SAFF: Afghanistan wants to leave on a high

From now on Afghanistan will be competing in the newly formed Central Asian Football Association (CAFA). Ranked 150 as per latest FIFA rankings, Afghanistan will be very much the underdogs in the region where Iran will be the super power.

Afghanistan coach Petar Segrt (right) has sights of his players winning the world cup one day.   -  S. Gopakumar

In professional sports, to rest on your laurels is taking a step backwards. Chances are that you will stagnate. Afghanistan has realised that it has outgrown the SAFF football championship.

From now on Afghanistan will be competing in the newly formed Central Asian Football Association (CAFA). Ranked 150 as per latest FIFA rankings, Afghanistan will be very much the underdogs in the region where Iran will be the super power.

Uzbekistan, Turkmenistan, Kyrgyzstan and Tajikistan are all ranked higher than Afghanistan. But Afghanistan knows very well that the only way forward for the country is to play regularly with tougher opponents.

“We've made some decision to change the future of Afghanistan football. I hope someday we develop and fulfil Afghanistan's dream and go to Asia Cup and why not the World Cup. Who says that's not possible?” asks Petar Segrt the Afghanistan coach.

“That is our dream, for the supporters, our people, and for the players. We want to be in a big tournament. And that is why we are changing federations. We see that many things we have done in the last few years were good, but we've come to a point where we want to develop more.

We need a different situation, different preparation and different opponents. This decision is not against SAFF, this is for the good future of Afghanistan football,” he says.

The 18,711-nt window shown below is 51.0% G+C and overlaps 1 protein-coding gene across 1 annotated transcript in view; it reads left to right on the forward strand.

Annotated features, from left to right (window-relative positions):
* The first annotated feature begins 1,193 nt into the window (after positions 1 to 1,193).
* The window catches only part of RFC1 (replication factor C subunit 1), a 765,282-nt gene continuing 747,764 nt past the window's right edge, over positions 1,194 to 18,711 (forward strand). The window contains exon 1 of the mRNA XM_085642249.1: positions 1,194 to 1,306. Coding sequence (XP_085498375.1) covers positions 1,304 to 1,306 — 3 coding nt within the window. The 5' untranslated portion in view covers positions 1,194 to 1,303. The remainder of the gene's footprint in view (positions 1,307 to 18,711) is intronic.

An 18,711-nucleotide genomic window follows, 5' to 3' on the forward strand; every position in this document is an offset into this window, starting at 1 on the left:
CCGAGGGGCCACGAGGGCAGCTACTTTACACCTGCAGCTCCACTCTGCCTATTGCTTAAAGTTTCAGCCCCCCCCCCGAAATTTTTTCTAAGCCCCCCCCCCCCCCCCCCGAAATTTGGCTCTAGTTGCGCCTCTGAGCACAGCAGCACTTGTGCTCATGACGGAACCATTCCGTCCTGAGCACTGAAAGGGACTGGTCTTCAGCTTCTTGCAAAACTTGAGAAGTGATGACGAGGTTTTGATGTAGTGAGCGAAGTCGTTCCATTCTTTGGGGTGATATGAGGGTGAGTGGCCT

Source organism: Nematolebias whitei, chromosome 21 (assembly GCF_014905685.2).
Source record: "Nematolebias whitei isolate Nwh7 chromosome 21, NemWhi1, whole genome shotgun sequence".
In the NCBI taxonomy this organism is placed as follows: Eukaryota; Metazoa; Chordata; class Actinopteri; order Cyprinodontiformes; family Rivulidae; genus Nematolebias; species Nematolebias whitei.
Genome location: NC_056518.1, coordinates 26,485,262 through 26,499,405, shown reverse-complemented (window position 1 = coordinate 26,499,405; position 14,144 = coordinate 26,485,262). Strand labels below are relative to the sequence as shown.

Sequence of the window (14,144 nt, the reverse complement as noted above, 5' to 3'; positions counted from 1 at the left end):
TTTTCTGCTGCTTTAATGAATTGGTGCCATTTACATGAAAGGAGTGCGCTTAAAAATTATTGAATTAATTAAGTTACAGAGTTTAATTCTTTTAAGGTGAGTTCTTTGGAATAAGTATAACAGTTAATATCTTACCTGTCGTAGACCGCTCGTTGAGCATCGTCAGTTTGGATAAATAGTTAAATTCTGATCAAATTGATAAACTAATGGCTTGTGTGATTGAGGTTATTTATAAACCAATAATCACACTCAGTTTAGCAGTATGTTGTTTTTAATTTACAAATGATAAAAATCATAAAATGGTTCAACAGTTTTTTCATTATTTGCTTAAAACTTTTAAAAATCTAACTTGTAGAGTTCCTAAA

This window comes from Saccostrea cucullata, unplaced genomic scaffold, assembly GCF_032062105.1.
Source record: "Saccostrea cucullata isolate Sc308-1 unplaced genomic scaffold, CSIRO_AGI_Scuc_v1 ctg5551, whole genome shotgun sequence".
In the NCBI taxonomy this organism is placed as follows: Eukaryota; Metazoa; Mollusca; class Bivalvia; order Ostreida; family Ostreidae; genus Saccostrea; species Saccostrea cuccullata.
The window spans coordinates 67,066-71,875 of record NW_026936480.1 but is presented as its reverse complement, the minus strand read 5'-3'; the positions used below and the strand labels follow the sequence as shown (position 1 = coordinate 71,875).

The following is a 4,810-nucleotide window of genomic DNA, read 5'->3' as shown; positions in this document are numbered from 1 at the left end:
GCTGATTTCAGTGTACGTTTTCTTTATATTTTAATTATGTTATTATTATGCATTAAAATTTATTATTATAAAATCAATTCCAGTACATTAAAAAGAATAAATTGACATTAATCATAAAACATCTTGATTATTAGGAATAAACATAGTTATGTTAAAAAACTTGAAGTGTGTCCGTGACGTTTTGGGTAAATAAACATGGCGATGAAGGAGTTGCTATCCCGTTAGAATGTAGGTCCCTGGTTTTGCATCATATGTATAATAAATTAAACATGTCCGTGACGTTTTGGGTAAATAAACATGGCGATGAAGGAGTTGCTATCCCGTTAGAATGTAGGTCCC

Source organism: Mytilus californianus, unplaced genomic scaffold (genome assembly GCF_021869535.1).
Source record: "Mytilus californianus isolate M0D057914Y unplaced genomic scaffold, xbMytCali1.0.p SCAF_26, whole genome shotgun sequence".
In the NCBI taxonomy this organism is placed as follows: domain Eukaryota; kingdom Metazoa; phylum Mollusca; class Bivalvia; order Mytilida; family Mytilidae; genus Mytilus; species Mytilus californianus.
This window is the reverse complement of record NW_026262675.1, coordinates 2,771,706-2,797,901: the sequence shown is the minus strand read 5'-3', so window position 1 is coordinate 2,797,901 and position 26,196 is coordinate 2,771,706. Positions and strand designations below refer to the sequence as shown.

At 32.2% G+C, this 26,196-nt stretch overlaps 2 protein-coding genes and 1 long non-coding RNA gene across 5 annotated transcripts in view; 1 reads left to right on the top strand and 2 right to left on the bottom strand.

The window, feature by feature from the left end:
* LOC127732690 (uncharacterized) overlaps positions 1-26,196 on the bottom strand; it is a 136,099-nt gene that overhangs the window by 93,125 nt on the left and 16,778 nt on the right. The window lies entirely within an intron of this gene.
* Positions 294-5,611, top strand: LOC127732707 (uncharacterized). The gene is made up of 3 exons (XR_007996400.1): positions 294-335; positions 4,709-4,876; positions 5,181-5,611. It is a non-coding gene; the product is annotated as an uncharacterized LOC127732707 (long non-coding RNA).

At every opportunity Segrt keeps repeating that his team is playing for their people back home. Football brings hope to the people in a country which is ravaged by war and where many innocent people die every day.

“We want to make millions back home happy with wins on the football field,” Segrt adds.

“Millions are watching these games back home. Every game we win, every time we play good, it makes 30 to 35 million people happy. That is important for the players. It doesn't matter where we come from, outside Afghanistan or from inside of it. We play for Afghanistan,” says Afghanistan’s captain Faysal Shayesteh.

“We've made a big step forward in the last two years and Afghanistan's football has developed every year, and we want that to continue.”

Fifteen of the 20 players in the squad play outside the country. They have made Afghans a class apart in this tournament. But the domestic structure is not too strong and the football season is just three months. The Afghanistan Football Association and coach Segrt are taking sincere efforts to help Afghanistan reach the next level.

“I took the decision to stay in Kabul. I feel any national coach should reside in the country he is contracted with. I am lucky I have a heavy security but players when they came for the first time were scared. During the photo shoot just before we came here for the SAFF Cup there was a bomb blast and I feared for the safety of the players,'' said the coach.

Irrespective of the result of the final on Sunday, Afghanistan has earned the respect and love of football fans and its rivals. Afghanistan is the big fish in a small pond that is the SAFF Suzuki Cup but it wants to leave with a bang in what will be the last appearance in the regional tournament.